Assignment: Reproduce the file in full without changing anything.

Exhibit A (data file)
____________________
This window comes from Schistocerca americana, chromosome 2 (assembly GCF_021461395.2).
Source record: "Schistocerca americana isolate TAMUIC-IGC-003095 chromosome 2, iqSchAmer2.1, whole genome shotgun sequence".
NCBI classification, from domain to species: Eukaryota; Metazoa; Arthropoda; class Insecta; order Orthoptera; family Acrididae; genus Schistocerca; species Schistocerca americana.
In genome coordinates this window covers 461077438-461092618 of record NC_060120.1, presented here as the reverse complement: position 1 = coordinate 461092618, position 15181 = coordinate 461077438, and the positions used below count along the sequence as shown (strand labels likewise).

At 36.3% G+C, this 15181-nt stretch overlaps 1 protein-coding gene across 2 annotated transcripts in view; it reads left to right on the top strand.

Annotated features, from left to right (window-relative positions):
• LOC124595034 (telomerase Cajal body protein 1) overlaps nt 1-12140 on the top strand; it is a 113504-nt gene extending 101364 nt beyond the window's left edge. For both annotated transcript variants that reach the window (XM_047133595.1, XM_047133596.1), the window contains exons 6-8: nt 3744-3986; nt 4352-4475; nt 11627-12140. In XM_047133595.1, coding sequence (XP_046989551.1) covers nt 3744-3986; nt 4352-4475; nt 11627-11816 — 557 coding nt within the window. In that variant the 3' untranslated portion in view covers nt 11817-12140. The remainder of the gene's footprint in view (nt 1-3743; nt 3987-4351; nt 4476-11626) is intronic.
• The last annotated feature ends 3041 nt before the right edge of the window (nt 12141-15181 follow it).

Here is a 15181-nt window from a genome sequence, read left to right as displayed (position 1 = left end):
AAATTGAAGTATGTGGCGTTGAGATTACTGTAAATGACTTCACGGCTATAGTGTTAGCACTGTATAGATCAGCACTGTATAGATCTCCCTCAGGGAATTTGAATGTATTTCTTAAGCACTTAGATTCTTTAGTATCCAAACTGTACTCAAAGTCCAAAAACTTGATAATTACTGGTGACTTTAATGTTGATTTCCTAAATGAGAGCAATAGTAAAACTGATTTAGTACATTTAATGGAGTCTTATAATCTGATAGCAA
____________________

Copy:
This window comes from Schistocerca americana, chromosome 2 (assembly GCF_021461395.2).
Source record: "Schistocerca americana isolate TAMUIC-IGC-003095 chromosome 2, iqSchAmer2.1, whole genome shotgun sequence".
NCBI classification, from domain to species: Eukaryota; Metazoa; Arthropoda; class Insecta; order Orthoptera; family Acrididae; genus Schistocerca; species Schistocerca americana.
In genome coordinates this window covers 461077438-461092618 of record NC_060120.1, presented here as the reverse complement: position 1 = coordinate 461092618, position 15181 = coordinate 461077438, and the positions used below count along the sequence as shown (strand labels likewise).

At 36.3% G+C, this 15181-nt stretch overlaps 1 protein-coding gene across 2 annotated transcripts in view; it reads left to right on the top strand.

Annotated features, from left to right (window-relative positions):
• LOC124595034 (telomerase Cajal body protein 1) overlaps nt 1-12140 on the top strand; it is a 113504-nt gene extending 101364 nt beyond the window's left edge. For both annotated transcript variants that reach the window (XM_047133595.1, XM_047133596.1), the window contains exons 6-8: nt 3744-3986; nt 4352-4475; nt 11627-12140. In XM_047133595.1, coding sequence (XP_046989551.1) covers nt 3744-3986; nt 4352-4475; nt 11627-11816 — 557 coding nt within the window. In that variant the 3' untranslated portion in view covers nt 11817-12140. The remainder of the gene's footprint in view (nt 1-3743; nt 3987-4351; nt 4476-11626) is intronic.
• The last annotated feature ends 3041 nt before the right edge of the window (nt 12141-15181 follow it).

Here is a 15181-nt window from a genome sequence, read left to right as displayed (position 1 = left end):
AAATTGAAGTATGTGGCGTTGAGATTACTGTAAATGACTTCACGGCTATAGTGTTAGCACTGTATAGATCAGCACTGTATAGATCTCCCTCAGGGAATTTGAATGTATTTCTTAAGCACTTAGATTCTTTAGTATCCAAACTGTACTCAAAGTCCAAAAACTTGATAATTACTGGTGACTTTAATGTTGATTTCCTAAATGAGAGCAATAGTAAAACTGATTTAGTACATTTAATGGAGTCTTATAATCTGATAGCAA